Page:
Any gambling endeavor involves risk.  Learning to navigate that risk and identify situations that offer value is the key to becoming profitable.  In horse…
Paul Kehrer, Creative Commons Attribution 2.0 License

Any gambling endeavor involves risk. Learning to navigate that risk and identify situations that offer value is the key to becoming profitable. In horse racing, people spend decades chasing angles, trying different betting strategies, and developing algorithms, while paying “tuition” with each failure. Wouldn’t it be great to see what picks the best handicappers make? In many horse racing tournaments this is actually possible.

Choose a Site

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There are several good options for playing horse tournaments. DRFBets.com, Horsetourneys.com, HorsePlayers.com, and Derby Wars are just a few of them. All of these sites offer similar formats and choosing one is a matter of personal preference. I currently prefer DRFBets.com for their daily variety of options.
I recommend starting with “all-in”/“pick and pray” tournaments. In these tourneys you are required to pick a winner (and usually an alternate, in case of a scratch) for predetermined races, and all picks must be submitted before the start of the 1st race in the sequence. Alternative tournament types allow for many other factors which are beyond our scope for this week. All-in/Pick and pray tournaments focus almost exclusively on handicapping which makes them a perfect place to start.

In all-in tournaments you pay the entry fee and make $2 mythical win and place bets on your selections. The payouts are often “capped” at a certain dollar amount to discourage fluke winners from a single longshot. A normal cap would be a $42 win and $22 place payout. If you select a 50-1 winner, your tournament score will only be increased by the cap amounts of $42 for the win and $22 for the place. The highest total at the end wins.

All-In Leaderboards as a Tool

Sites such as DRFBets will allow members to view the leaderboards of past tournaments. This information is invaluable for 2 main reasons.

First, you can see the historical scores that won prior tournaments. In an 8, 10, or 12 race tourney, you can evaluate how much is needed per race in order to be competitive. If the past five 8-race tourneys were won with an average total of $88, you can infer that you must make at least $11 per race and adjust your selections accordingly. It would make no sense to play all 2-1 favorites because even if you hit several of them, you are not likely to win the tournament. The other price plays that won would easily beat your short prices.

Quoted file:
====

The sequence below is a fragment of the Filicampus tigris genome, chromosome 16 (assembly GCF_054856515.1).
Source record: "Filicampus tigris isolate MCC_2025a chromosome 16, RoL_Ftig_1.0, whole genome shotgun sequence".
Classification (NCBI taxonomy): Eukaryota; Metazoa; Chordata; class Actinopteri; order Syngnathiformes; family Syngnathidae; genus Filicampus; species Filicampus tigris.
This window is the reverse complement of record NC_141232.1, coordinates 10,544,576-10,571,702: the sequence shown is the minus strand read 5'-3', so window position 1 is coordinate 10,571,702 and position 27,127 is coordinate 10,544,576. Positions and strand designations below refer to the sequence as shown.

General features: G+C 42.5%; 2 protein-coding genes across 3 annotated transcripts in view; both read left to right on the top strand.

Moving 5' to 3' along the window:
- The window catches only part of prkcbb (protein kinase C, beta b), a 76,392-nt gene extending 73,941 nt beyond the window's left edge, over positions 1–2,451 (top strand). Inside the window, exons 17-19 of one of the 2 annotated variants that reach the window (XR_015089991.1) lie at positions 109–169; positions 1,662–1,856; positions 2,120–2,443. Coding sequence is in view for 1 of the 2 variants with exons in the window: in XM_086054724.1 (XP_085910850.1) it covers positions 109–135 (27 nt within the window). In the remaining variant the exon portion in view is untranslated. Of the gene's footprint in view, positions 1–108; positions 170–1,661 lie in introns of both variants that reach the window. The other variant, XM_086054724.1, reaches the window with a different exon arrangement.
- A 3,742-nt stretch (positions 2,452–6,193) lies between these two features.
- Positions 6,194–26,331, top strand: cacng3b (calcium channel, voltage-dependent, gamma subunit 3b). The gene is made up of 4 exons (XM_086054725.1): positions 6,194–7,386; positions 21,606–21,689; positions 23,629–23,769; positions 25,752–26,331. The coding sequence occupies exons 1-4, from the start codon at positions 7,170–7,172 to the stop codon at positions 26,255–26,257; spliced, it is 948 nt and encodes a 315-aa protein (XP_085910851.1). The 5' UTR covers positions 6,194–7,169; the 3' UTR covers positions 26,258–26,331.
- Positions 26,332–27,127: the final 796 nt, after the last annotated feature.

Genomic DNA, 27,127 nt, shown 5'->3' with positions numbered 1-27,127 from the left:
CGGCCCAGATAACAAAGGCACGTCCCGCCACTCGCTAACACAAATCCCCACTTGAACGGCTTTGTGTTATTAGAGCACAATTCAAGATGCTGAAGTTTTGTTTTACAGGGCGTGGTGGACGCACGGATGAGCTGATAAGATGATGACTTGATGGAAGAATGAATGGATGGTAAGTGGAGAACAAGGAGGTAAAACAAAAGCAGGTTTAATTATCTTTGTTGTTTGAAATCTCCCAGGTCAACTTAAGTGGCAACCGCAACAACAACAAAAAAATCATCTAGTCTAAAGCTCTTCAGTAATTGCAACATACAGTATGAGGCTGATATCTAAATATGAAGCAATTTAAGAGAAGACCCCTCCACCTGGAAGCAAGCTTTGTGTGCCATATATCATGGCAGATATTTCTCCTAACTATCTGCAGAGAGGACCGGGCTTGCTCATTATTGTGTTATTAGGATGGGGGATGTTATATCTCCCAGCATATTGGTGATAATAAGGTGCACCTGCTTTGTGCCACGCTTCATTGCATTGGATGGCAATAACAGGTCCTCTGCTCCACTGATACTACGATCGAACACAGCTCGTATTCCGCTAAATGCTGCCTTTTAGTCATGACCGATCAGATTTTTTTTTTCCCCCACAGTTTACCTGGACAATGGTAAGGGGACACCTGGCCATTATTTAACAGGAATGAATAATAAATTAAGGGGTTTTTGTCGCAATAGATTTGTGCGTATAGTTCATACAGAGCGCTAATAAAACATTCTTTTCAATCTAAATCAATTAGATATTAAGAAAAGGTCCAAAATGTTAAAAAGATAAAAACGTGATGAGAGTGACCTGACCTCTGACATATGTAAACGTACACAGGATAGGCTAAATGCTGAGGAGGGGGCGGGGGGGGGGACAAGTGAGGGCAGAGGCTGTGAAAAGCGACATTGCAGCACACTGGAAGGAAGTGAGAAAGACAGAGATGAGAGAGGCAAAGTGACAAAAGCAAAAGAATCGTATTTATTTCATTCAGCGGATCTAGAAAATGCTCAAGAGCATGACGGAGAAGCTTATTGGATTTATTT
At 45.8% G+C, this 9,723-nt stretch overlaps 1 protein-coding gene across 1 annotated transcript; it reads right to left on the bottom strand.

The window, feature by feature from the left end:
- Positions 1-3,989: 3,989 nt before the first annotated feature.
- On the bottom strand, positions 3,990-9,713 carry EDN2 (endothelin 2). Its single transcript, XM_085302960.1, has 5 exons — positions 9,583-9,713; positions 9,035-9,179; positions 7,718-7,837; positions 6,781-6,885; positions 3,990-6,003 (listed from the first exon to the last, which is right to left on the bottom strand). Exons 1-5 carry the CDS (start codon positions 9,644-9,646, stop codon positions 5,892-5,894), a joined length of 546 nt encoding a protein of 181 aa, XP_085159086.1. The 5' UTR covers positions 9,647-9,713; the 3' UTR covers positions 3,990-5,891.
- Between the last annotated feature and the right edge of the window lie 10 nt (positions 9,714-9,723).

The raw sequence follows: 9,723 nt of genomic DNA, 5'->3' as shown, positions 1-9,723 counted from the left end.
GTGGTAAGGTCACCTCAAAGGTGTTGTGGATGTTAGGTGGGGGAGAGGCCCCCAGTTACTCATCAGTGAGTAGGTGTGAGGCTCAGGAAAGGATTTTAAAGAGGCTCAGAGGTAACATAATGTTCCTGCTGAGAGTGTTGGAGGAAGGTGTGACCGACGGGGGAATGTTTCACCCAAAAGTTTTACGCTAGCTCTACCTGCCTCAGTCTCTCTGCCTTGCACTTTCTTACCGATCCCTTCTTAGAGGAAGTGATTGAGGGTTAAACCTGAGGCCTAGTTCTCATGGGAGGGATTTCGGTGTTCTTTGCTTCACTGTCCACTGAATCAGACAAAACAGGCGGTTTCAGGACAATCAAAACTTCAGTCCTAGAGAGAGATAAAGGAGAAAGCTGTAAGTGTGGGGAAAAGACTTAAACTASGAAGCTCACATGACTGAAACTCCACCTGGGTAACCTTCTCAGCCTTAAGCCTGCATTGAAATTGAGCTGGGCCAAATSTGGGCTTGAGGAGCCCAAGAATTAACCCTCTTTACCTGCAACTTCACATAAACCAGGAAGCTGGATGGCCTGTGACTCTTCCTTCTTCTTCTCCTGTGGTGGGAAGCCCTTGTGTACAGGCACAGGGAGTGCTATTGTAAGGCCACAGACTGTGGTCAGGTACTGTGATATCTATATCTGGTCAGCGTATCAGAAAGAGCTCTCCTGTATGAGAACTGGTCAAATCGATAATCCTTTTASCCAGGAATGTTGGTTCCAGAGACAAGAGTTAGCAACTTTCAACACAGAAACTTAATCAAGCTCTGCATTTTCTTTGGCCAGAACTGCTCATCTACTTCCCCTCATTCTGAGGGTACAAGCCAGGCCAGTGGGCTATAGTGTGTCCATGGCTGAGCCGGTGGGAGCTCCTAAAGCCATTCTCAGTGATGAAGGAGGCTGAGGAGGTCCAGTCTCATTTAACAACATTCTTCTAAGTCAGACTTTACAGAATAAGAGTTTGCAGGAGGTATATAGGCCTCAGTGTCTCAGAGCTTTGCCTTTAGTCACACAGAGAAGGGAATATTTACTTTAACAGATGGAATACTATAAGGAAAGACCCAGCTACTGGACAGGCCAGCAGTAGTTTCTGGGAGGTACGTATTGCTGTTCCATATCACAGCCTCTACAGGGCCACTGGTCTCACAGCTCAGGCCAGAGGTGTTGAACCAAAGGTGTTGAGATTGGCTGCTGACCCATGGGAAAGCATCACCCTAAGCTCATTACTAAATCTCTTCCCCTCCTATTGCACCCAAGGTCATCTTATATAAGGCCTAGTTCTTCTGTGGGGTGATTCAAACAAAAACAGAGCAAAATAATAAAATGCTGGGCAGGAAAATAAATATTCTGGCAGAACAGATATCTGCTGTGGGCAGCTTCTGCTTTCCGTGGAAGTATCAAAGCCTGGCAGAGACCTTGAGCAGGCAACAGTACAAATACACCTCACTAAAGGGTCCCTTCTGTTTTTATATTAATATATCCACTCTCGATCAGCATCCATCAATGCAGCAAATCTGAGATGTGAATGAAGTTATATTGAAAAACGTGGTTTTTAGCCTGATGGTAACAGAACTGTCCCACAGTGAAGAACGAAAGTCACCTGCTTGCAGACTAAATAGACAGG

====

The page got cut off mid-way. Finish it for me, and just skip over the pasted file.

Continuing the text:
The second and more important benefit of the leaderboards is that you can view the picks of all players. Just like in poker, it is no coincidence that the same players tend to be at the top of the leaderboards time after time. Once you have identified a few of the top players, you can compare your picks to theirs and reverse-handicap races to see what they saw, and what you may have missed. It’s like seeing the hole cards in televised poker and how a hand is played.

If handicapping champions Michael Beychock, Christian Hellmers, or Jonathon Kinchen are in your all-in tournament, you can see exactly who they picked for each race. You can then go back to your resources to try and figure out how they came to each conclusion.

Building Confidence to Play Longshots

The holy grail of handicapping is the ability to pick longshots. But longshots don’t win every race. In a real money environment it is easy to get frustrated, or even worse, go broke, before your longshot comes in. Tournaments provide the ability to gauge your ability to pick big prices without the financial burden while learning.
Sometimes it is hard to learn to pull the trigger on a big price when playing for real money. In an all-in tournament scenario, you can play ALL longshots, hoping to hit a couple of them, and it will only cost you the tournament entry fee. The learning curve is much steeper when you have some skin in the game.

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Another insight from the leaderboards is identifying longshots you should have played versus those who ran an unpredictable surprise race. When a 20-1 shot wins a race and 7 of 30 players in a tournament had it, there was something that you should have seen. If nobody in the tournament played that longshot, it may have been a fluke race.

What I have laid out here is not a strategy for winning tournaments. It is a strategy for using all-in tournament play and the resources provided in them as tools to improve your handicapping. It’s as close to having a handicapping mentor as I could find.